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U.S. hints at challenge to China's economic influence

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WASHINGTON – President Obama made a fleeting reference in his recent State of the Union address to a free-trade zone encompassing the European Union and the United States.

Sources say the initiative really is meant to confront what is quickly becoming a challenge from China’s fast-growing economic power, reports Joseph Farah’s G2 Bulletin.

Recent EU statistics show China is now the EU’s second-biggest trading partner behind the U.S. while the EU is China’s biggest trading partner.

Economic conditions in Europe, however, have dampened demand while affecting China’s production, resulting in a cutback.

This is due to the fact that China today is the largest exporter in the global economy. Where China has experienced a 9-percent growth annually for almost a decade, the recent downturn in Europe has resulted in an 8-percent annual growth rate in China.

China also has its own economic leverage that will tend to still make it competitive despite its dependency on European market gyrations.

Much of Europe, and certainly the U.S., are heavily in debt to China, and Beijing has made it a point to invest billions of dollars over time in both countries, with the effect of making them even more dependent on economic bailouts from Beijing.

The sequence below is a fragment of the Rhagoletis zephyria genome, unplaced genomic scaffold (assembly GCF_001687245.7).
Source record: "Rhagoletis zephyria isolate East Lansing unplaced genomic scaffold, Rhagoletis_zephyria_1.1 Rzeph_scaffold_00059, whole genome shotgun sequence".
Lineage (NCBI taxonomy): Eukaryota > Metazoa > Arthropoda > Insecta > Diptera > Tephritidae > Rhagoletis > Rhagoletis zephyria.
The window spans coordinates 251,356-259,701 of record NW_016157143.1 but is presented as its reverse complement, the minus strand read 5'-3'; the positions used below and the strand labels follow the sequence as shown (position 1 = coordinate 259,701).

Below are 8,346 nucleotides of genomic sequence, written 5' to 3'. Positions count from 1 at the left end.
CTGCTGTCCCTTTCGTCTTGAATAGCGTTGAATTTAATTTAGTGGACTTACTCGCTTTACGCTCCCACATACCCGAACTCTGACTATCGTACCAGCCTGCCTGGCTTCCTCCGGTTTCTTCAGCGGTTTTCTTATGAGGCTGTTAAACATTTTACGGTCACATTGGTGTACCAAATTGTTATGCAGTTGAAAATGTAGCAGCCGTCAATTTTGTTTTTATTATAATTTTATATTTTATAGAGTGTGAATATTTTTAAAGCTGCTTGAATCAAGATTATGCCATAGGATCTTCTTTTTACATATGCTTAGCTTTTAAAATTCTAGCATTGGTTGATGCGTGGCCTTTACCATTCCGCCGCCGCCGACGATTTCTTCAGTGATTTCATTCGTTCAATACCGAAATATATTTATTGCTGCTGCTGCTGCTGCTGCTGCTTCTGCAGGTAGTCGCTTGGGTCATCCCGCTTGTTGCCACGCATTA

Called an “economic NATO,” the concept is being hailed as “ground-breaking” and a “game-changer” that supposedly won’t cost anything.

The devil, however, is in the details.

European experts agree that there are many hurdles that will need to be bridged, especially when it comes to agriculture, given the Europeans’ concerns for hormone-treated beef, genetically modified crops and chlorine-rinsed chicken.

At the same time, the U.S. has issues with Europe’s over-regulation of everything.

The free-trade zone concept, however, is designed to eliminate barriers for the exchange of products while creating what will become the world’s largest free-trade zone.

Russian President Vladimir Putin has similar designs in the form of a Eurasian Union that would cast a free-trade zone from Russia to Central Asia and possibly beyond.

Without saying so, Putin’s push with the former Soviet republics similarly is meant to blunt the growing economic influence China is casting over those countries as well.

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